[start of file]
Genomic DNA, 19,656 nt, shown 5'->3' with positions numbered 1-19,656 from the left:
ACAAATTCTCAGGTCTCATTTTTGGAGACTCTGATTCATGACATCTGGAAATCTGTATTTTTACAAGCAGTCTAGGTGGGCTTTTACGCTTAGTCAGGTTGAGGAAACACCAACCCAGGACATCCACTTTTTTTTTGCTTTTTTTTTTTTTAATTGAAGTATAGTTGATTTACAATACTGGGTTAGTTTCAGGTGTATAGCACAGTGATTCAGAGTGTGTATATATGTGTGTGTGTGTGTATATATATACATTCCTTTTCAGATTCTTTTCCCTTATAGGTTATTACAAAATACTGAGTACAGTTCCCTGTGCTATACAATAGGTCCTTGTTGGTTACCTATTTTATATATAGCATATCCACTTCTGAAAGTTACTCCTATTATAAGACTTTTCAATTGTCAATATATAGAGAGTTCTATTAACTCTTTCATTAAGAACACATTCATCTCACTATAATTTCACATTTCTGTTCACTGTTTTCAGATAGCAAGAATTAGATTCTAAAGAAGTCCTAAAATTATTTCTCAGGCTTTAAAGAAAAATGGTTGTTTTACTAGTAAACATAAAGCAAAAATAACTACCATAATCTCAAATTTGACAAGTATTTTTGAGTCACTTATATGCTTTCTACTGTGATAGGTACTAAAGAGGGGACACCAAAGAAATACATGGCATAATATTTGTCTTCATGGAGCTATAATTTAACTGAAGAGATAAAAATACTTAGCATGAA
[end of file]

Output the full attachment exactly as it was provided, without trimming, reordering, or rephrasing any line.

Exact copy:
Genomic DNA, 19,656 nt, shown 5'->3' with positions numbered 1-19,656 from the left:
ACAAATTCTCAGGTCTCATTTTTGGAGACTCTGATTCATGACATCTGGAAATCTGTATTTTTACAAGCAGTCTAGGTGGGCTTTTACGCTTAGTCAGGTTGAGGAAACACCAACCCAGGACATCCACTTTTTTTTTGCTTTTTTTTTTTTTAATTGAAGTATAGTTGATTTACAATACTGGGTTAGTTTCAGGTGTATAGCACAGTGATTCAGAGTGTGTATATATGTGTGTGTGTGTGTATATATATACATTCCTTTTCAGATTCTTTTCCCTTATAGGTTATTACAAAATACTGAGTACAGTTCCCTGTGCTATACAATAGGTCCTTGTTGGTTACCTATTTTATATATAGCATATCCACTTCTGAAAGTTACTCCTATTATAAGACTTTTCAATTGTCAATATATAGAGAGTTCTATTAACTCTTTCATTAAGAACACATTCATCTCACTATAATTTCACATTTCTGTTCACTGTTTTCAGATAGCAAGAATTAGATTCTAAAGAAGTCCTAAAATTATTTCTCAGGCTTTAAAGAAAAATGGTTGTTTTACTAGTAAACATAAAGCAAAAATAACTACCATAATCTCAAATTTGACAAGTATTTTTGAGTCACTTATATGCTTTCTACTGTGATAGGTACTAAAGAGGGGACACCAAAGAAATACATGGCATAATATTTGTCTTCATGGAGCTATAATTTAACTGAAGAGATAAAAATACTTAGCATGAA